Written by Jill Tipping | Published by the Vancouver Sun
Jill Tipping: Why I Care About Innovation and You Should Too
Invention is the creation of something new. Innovation is the application of something new — a new invention or the use of existing technology or knowledge is a new sphere. Innovation is sparked by problems and is all about solving those problems and having a positive impact on people, society and the planet.
As CEO of B.C. Tech, I’m constantly surrounded by passionate tech CEOs and entrepreneurs, from small-stage startups to larger, well-established companies — and they’re all intense innovators. The goal of many of these companies is to find smarter ways to get things done. They launch and build companies that inspire people to get behind the mission to create and transform ideas to real-life solutions.
Some of the ways we witness the impact of technology can be intimidating, even to people that work in the industry. Watching Elon Musk’s SpaceX team launch rockets into the sky (and land) or hearing controversy over AI, leads us to wonder and worry. We learn of new innovations every day, but there is skepticism surrounding change — from small-tech introductions at work to larger developments that can affect how we live our lives. Innovation is exciting, but also disruptive and it’s natural to ask if the benefits are worth the disruption.
The global workforce has had its fair share of upheaval and disruption over the past 300 hundred years — from the Industrial Revolution to the launch of the assembly line, to the digital revolution that we are currently in — workers have always faced a changing and evolving workplace. The fear and uncertainty around the future of jobs is real, and as we move toward more automation and the use of artificial intelligence, it’s easy to understand why many are fearful about what this means for them. We always fear what we don’t understand. The best way to address that fear is to learn and demystify through concrete, relevant local examples.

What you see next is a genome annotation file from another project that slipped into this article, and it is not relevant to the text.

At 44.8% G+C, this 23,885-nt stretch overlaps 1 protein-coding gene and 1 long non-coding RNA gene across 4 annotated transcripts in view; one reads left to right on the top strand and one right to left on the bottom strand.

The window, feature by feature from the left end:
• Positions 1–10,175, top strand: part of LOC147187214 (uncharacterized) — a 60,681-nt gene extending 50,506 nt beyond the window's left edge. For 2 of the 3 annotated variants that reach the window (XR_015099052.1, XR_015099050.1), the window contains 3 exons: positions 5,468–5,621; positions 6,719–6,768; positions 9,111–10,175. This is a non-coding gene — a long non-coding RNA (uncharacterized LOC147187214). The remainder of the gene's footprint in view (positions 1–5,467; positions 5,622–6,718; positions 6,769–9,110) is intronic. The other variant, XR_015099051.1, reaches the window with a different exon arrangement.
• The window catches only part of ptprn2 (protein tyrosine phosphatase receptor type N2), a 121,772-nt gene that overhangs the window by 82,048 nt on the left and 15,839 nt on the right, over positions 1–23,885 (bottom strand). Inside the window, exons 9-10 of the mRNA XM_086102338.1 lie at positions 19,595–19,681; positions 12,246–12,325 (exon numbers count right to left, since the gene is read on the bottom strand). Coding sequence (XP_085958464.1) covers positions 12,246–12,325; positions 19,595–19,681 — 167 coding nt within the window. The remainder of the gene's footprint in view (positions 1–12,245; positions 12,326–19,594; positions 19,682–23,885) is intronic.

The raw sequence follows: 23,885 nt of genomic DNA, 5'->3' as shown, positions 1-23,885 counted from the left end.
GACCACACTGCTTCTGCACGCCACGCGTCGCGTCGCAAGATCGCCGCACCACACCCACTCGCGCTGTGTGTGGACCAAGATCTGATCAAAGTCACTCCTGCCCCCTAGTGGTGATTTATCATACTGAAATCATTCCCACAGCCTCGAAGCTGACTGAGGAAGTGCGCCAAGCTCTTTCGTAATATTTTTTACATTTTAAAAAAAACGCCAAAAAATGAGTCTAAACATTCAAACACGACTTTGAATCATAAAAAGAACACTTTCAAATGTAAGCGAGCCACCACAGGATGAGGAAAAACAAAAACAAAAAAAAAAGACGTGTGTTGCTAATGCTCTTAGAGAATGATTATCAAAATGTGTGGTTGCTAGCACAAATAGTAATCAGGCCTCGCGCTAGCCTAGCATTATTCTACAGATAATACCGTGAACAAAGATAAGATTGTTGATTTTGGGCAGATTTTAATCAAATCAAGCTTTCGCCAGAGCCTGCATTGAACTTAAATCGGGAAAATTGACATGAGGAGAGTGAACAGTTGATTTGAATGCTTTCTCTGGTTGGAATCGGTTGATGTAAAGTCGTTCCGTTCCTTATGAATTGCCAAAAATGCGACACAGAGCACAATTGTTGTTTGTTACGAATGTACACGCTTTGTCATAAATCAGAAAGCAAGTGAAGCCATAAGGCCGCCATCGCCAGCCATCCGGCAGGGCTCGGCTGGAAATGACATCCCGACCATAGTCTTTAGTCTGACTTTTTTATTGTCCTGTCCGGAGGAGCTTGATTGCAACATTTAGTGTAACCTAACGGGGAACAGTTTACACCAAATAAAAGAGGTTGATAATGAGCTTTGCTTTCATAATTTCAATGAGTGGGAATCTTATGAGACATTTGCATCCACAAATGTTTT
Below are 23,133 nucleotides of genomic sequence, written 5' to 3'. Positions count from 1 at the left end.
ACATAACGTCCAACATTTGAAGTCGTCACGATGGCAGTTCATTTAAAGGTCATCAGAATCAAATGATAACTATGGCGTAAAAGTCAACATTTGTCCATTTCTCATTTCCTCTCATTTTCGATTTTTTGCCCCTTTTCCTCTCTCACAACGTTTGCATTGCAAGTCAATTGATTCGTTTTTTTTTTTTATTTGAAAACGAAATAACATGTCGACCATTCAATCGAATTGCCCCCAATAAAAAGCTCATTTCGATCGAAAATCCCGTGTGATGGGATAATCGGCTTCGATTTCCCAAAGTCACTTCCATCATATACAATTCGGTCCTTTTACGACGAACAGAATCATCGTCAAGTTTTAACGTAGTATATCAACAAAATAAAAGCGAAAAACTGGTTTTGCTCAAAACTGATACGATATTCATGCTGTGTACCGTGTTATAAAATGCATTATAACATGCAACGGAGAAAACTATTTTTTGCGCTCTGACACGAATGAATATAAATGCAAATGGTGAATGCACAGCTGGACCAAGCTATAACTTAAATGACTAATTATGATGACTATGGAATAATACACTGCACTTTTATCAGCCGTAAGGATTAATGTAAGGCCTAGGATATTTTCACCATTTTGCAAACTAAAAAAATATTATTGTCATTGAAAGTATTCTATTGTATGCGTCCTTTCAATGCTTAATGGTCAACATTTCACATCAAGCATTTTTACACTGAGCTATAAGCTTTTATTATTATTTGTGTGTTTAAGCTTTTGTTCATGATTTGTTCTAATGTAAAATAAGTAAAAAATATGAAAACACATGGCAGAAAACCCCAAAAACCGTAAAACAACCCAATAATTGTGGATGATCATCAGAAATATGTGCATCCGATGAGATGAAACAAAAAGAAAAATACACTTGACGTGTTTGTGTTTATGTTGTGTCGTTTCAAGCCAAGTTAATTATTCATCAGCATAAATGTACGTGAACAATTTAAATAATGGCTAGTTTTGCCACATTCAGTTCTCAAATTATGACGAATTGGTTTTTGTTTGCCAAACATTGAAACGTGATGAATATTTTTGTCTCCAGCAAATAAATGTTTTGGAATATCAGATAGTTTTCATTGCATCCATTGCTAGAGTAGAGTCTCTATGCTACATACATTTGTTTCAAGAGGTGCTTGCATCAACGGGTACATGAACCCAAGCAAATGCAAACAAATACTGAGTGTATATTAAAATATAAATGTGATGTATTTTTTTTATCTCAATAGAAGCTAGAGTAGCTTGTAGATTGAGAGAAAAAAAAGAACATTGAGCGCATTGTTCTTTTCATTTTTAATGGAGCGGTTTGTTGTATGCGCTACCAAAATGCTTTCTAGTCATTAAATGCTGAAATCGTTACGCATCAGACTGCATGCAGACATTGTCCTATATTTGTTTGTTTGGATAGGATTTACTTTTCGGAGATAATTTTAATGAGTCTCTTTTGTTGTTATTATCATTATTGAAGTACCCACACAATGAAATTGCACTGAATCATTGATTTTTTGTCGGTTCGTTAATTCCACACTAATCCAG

I’d like to share with you some amazing B.C. examples that you might not have heard about. These innovative tech examples developed in our own backyard have all made an impact, created new jobs and truly served a higher purpose. My goal is to show the actual impact of technological innovation, because once people get to touch, feel and really experience what tech innovation can do, nervousness is replaced by excitement.
The medical field has long been advancing innovative tech that you might not ever hear about, such as a company called Medeo health. It’s based in B.C. and has created an app that allows doctors to see patients online. This speeds up the process of getting secure messages, file transfers, online booking, and even video visits for patients. Nanozen has created a wearable that gives real-time readings on air-particle exposure for industrial workplace environments. This has a significant impact on industries such as mining. Testing air quality ensures workers are safe, a great example of tech elevating an industry for the better.
A different side of innovation is the adoption of technology — ideas that sprouted elsewhere and are adopted by communities and companies like the BCAA, which launched hybrid car-sharing Evo and have further invested in corporate innovation — which takes certain teams outside of the office to learn from top tech executives how they can innovate from the inside out.
Locally, we have also adopted Car-to-Go, prompting people to drive and park — sharing the road and investing less in cars and more in sharing. Mobi Bike has inspired locals to ride to work (especially in the summer) instead of driving. And you can now order groceries on your mobile, picking them up at your convenience, sorted and bagged at your local grocer. All these adoptions have helped us save time, created new jobs and also lowered our carbon footprint.
I choose to advocate for innovation through technology not only because I love technology, but also because I see it making massive impacts on industries and positive leaps to changing our future for the better. From effective on-the-job communication to developing city culture, I’m excited and truly looking forward to what new innovation comes next.
This article was originally published on the Vancouver Sun on February 28, 2018.